In Swanson, (the holding of which supports plaintiffs' contention), the Nebraska court, however, cited and quoted from a New Jersey case (Rahway Savings Institution v. Mayor and Common Council of the City of Rahway (1890), 53 N.J.L. 48, 20 A. 756). The New Jersey court held that, for purposes of construing its State Constitution, the ordinary meaning of the term "supplemental" is "a supplying by addition of what is wanting," but then held further that the ordinary meaning will cover "every species of amendatory legislation which goes to complete the legislative scheme." In other words, "supplemental", even in its ordinary meaning, includes "every species of amendatory legislation which goes to complete the legislative scheme".

We conclude that the cases demonstrate that, for construction purposes, the meaning of "supplemental" for which plaintiffs contend is the accurate narrower meaning of the term; but that the term also has a broader meaning which includes "amendatory", and that "amendatory" also has a broader meaning which includes "supplemental".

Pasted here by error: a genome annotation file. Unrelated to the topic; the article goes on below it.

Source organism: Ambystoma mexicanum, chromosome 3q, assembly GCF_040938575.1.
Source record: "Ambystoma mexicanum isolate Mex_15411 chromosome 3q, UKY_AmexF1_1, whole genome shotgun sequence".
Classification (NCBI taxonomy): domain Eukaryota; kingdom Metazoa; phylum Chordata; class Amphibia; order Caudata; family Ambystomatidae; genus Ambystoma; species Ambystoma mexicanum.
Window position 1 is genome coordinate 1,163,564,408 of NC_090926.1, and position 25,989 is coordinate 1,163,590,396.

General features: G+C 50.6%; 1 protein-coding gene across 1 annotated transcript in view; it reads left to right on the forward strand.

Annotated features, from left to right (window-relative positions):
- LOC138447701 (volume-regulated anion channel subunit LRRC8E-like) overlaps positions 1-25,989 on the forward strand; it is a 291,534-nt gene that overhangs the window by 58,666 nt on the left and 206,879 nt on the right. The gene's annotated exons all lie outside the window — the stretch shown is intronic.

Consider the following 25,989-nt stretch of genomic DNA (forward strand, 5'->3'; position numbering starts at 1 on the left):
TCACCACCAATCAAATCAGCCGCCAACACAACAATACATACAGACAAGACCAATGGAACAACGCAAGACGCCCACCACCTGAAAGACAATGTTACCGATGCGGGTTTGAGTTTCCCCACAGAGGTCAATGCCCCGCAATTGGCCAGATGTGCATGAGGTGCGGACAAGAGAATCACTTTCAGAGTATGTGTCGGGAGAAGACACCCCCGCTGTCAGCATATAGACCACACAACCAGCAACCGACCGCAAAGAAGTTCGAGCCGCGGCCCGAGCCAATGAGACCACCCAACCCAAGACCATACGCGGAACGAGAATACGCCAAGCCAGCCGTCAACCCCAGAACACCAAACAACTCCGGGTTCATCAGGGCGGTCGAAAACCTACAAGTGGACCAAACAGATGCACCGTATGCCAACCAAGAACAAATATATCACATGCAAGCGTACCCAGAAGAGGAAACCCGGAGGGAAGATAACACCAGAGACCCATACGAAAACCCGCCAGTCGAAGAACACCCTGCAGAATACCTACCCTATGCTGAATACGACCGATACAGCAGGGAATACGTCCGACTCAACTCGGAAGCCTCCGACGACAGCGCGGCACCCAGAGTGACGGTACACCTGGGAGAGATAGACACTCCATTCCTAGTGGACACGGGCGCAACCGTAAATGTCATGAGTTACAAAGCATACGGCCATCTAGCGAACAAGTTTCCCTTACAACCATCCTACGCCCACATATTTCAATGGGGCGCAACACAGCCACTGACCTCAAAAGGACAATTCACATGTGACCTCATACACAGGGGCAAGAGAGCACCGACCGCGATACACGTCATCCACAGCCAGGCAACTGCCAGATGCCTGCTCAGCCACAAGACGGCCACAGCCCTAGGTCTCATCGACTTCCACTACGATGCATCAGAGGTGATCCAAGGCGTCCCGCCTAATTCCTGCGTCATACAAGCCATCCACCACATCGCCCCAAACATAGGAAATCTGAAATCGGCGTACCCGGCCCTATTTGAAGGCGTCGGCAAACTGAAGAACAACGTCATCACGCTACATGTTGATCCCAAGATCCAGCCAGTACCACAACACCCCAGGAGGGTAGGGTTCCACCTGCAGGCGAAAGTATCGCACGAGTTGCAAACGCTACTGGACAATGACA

We turn now to the construction of "supplemental" as used in Public Act 76-412. Sometime in 1969, after the Board had adopted its annual appropriation bill in December of 1968, the General Assembly had made available to the County an additional 23 million dollars. The State statute (Ill. Rev. Stat. 1969, ch. 34, par. 958) prohibited the County Board from making any changes in its Annual Appropriation Bill after the said bill had been adopted and after the very limited period of time for amendment had expired. But Public Act 76-412 was then enacted by the General Assembly as a part of, and as an exception to, section 61.13 (par. 958): "Notwithstanding the foregoing provisions of this Section [par. 958] or Section 61.7 [par. 952] * * *." By way of exception, then Public Act 76-412 empowered the County Board, but only during fiscal year 1969, to adopt a "supplemental" appropriation bill appropriating for any proper corporate purpose any additional revenue which had become available to the County after the adoption of its Annual Appropriation Bill. The supplemental appropriation bill was expressly restricted solely to such additional extra funds.